Unlike Darwin, the universal grammar theory is not based on observation. It’s based on making an assumption that languages are too complicated to learn based on the limited exposure that the children get, therefore, there must be a universal grammar, but it’s not based on anything that is provable or observable. Why I this important? Because I think the essence of language learning is its simplicity; in other words, we don’t have any universal grammar in our heads.
As second language learners, we’re very much influenced by our first language which limits. We expect the sounds, the structures and so forth to conform to what we learned for our first language which is kind of hardwired in our brain and we need to exposure our brains to as much as possible of this second language so that the brain has a chance to develop another set of patterns to deal with this second language. The more open minded we are, the more we want to, again, attitude, the more we like it.
Our ability to learn is influenced by emotion. This is another thing that Gethin points out. All of these studies of whether language-learning system A is better than language-learning system B, hasn’t the ability to evaluate the emotional commitment of the learner and, therefore, a lot of the results are not that useful. However, I’ll take an example. There was a study by the American Center for Applied Linguistics on the effectiveness of classroom instructional hours on ESL learning, English learning by immigrants, and they showed that it improved depending on the number of hours, but, in fact, in some cases it went down. The more instructional hours, the poorer the results. Why is that? Maybe the instructional hours are quite irrelevant.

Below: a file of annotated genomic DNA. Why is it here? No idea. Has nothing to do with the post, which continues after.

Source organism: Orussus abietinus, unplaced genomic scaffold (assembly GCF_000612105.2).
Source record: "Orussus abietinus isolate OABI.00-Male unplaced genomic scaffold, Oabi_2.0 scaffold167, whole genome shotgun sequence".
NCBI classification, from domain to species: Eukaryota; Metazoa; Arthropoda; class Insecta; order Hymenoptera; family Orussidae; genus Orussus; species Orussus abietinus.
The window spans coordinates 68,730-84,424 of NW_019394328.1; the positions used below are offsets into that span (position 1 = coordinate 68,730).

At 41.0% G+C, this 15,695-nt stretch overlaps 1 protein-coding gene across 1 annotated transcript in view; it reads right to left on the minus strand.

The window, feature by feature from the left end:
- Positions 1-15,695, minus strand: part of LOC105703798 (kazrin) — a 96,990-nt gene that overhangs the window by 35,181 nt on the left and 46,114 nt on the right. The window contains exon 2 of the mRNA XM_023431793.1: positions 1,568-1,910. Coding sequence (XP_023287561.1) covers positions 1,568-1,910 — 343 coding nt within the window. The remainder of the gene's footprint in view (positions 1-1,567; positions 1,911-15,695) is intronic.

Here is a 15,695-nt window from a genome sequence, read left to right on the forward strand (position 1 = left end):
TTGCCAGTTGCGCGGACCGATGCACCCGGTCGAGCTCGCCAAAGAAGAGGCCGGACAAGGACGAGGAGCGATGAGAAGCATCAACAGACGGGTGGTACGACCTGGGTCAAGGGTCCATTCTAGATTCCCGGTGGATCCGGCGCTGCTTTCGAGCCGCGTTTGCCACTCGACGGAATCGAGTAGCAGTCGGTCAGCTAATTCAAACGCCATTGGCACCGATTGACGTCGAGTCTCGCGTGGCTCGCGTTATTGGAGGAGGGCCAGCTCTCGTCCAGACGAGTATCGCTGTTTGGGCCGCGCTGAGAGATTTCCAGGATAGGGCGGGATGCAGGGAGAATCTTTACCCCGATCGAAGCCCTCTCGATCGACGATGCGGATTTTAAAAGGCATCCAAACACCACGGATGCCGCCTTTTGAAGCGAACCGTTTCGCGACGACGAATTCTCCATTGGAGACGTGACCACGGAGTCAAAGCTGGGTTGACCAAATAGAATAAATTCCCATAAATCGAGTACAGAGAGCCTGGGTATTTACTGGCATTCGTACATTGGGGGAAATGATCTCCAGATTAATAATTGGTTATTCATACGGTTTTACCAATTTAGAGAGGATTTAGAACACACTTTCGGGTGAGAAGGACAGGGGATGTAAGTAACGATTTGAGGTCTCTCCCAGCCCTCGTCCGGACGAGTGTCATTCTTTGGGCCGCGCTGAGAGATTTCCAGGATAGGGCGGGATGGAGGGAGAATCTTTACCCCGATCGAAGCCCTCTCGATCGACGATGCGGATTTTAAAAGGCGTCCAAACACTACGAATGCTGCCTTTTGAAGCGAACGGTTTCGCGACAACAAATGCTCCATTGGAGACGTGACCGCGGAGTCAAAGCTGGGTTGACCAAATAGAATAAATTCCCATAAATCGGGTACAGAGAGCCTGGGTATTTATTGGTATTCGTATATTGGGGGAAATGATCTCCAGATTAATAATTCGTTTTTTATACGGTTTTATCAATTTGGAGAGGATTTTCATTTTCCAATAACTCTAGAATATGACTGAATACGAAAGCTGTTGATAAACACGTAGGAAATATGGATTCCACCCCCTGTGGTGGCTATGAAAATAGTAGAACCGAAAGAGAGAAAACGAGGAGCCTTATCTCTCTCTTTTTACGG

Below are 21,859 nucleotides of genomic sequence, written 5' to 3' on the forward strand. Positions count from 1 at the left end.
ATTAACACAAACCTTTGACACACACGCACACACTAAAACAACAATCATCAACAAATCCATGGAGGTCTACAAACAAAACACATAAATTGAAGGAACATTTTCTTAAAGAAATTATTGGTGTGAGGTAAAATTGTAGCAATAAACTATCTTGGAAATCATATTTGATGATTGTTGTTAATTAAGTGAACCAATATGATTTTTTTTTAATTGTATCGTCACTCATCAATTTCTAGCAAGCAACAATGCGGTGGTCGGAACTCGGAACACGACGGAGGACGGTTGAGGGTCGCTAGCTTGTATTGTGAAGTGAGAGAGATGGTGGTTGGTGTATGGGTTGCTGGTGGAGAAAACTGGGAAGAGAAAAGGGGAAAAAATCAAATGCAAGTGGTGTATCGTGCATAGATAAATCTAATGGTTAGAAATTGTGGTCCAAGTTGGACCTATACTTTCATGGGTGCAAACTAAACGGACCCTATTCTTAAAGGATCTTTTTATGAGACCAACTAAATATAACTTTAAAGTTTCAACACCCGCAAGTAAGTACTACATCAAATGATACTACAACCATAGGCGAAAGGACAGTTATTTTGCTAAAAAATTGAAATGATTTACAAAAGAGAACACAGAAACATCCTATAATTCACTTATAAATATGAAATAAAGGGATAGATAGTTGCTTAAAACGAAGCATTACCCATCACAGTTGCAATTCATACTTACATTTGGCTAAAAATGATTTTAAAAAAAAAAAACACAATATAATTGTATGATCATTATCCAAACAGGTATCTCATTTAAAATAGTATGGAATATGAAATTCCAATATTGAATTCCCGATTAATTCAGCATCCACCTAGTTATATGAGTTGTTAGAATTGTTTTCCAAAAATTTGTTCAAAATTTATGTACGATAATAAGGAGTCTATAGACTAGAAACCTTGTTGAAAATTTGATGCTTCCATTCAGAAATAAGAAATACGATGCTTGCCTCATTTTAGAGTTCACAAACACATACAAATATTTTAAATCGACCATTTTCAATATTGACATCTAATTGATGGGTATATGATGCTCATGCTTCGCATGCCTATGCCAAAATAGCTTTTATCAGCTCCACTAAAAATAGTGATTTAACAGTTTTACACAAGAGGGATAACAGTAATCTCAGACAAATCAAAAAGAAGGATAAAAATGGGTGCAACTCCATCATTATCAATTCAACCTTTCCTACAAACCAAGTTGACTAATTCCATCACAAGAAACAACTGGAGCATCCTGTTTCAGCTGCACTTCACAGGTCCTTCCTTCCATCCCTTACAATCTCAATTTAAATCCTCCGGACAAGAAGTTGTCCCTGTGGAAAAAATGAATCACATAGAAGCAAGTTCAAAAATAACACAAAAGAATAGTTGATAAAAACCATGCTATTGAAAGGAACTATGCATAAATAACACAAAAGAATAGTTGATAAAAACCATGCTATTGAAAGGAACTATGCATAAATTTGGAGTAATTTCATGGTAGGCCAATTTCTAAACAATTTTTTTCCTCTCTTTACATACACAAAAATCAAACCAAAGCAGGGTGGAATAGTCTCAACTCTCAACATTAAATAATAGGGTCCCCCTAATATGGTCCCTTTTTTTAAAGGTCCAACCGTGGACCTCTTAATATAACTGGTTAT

What matters more is the emotional commitment of the learners, the extent to which they do things outside the classroom. Do they read on their own? Do they listen on their own? Are they working in an English-speaking environment? These are much more important than the instructional hours, yet most studies on language learning deal with what happens in the classroom. It’s possible that the classroom is the least important factor in terms of language learning success. Again, we had this example in Canada of several thousand Chinese immigrants who were measured after seven years and who had, essentially, made no progress in their language learning despite attending language class.
As I often say, obviously, it’s attitude, number one, time with the language and then developing this ability to notice and massive input. Read, listen and, eventually, speak, write, these are simple. You don’t need to know terms like morpheme, phoneme, syntax or anything else. You don’t need to know about linguistics. All you need to do is to be motivated to learn the language and ingest. Read, listen, as much of it as you can, then start speaking using the language and don’t worry about how you sound and don’t worry about all this other stuff.
So I’m sure that will generate a lot of ‘thumbs down’. I’m looking forward to your comments, bye for now.
Linguistics and Language Learning has been transcribed from Steve’s YouTube channel. The original video aired on July 23, 2013